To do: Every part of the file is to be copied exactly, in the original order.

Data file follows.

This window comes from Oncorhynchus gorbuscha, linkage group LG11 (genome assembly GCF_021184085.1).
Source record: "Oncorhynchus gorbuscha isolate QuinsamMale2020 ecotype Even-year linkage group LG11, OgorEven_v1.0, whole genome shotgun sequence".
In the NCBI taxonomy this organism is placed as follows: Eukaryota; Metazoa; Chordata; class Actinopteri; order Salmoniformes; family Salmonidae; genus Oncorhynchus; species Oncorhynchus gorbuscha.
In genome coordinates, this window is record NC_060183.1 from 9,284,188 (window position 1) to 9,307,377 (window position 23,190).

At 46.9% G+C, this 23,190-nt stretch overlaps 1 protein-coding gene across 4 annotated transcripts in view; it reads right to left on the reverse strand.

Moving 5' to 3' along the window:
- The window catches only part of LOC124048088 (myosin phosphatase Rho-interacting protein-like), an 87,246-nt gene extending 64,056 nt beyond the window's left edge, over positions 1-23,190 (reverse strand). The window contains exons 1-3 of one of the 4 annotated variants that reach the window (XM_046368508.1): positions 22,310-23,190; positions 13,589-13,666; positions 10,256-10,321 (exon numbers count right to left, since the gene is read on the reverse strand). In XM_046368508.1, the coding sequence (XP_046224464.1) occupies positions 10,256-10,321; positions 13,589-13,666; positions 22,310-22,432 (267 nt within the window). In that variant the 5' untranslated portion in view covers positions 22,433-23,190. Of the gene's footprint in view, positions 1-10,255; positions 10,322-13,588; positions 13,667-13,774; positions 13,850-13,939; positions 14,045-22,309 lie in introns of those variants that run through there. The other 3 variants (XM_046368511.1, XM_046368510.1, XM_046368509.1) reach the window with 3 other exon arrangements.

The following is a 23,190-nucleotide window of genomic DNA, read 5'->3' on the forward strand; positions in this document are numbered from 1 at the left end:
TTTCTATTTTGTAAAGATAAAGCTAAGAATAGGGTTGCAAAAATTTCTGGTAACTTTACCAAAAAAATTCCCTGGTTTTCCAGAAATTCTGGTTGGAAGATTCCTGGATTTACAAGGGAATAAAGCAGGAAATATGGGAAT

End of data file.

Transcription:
This window comes from Oncorhynchus gorbuscha, linkage group LG11 (genome assembly GCF_021184085.1).
Source record: "Oncorhynchus gorbuscha isolate QuinsamMale2020 ecotype Even-year linkage group LG11, OgorEven_v1.0, whole genome shotgun sequence".
In the NCBI taxonomy this organism is placed as follows: Eukaryota; Metazoa; Chordata; class Actinopteri; order Salmoniformes; family Salmonidae; genus Oncorhynchus; species Oncorhynchus gorbuscha.
In genome coordinates, this window is record NC_060183.1 from 9,284,188 (window position 1) to 9,307,377 (window position 23,190).

At 46.9% G+C, this 23,190-nt stretch overlaps 1 protein-coding gene across 4 annotated transcripts in view; it reads right to left on the reverse strand.

Moving 5' to 3' along the window:
- The window catches only part of LOC124048088 (myosin phosphatase Rho-interacting protein-like), an 87,246-nt gene extending 64,056 nt beyond the window's left edge, over positions 1-23,190 (reverse strand). The window contains exons 1-3 of one of the 4 annotated variants that reach the window (XM_046368508.1): positions 22,310-23,190; positions 13,589-13,666; positions 10,256-10,321 (exon numbers count right to left, since the gene is read on the reverse strand). In XM_046368508.1, the coding sequence (XP_046224464.1) occupies positions 10,256-10,321; positions 13,589-13,666; positions 22,310-22,432 (267 nt within the window). In that variant the 5' untranslated portion in view covers positions 22,433-23,190. Of the gene's footprint in view, positions 1-10,255; positions 10,322-13,588; positions 13,667-13,774; positions 13,850-13,939; positions 14,045-22,309 lie in introns of those variants that run through there. The other 3 variants (XM_046368511.1, XM_046368510.1, XM_046368509.1) reach the window with 3 other exon arrangements.

The following is a 23,190-nucleotide window of genomic DNA, read 5'->3' on the forward strand; positions in this document are numbered from 1 at the left end:
TTTCTATTTTGTAAAGATAAAGCTAAGAATAGGGTTGCAAAAATTTCTGGTAACTTTACCAAAAAAATTCCCTGGTTTTCCAGAAATTCTGGTTGGAAGATTCCTGGATTTACAAGGGAATAAAGCAGGAAATATGGGAAT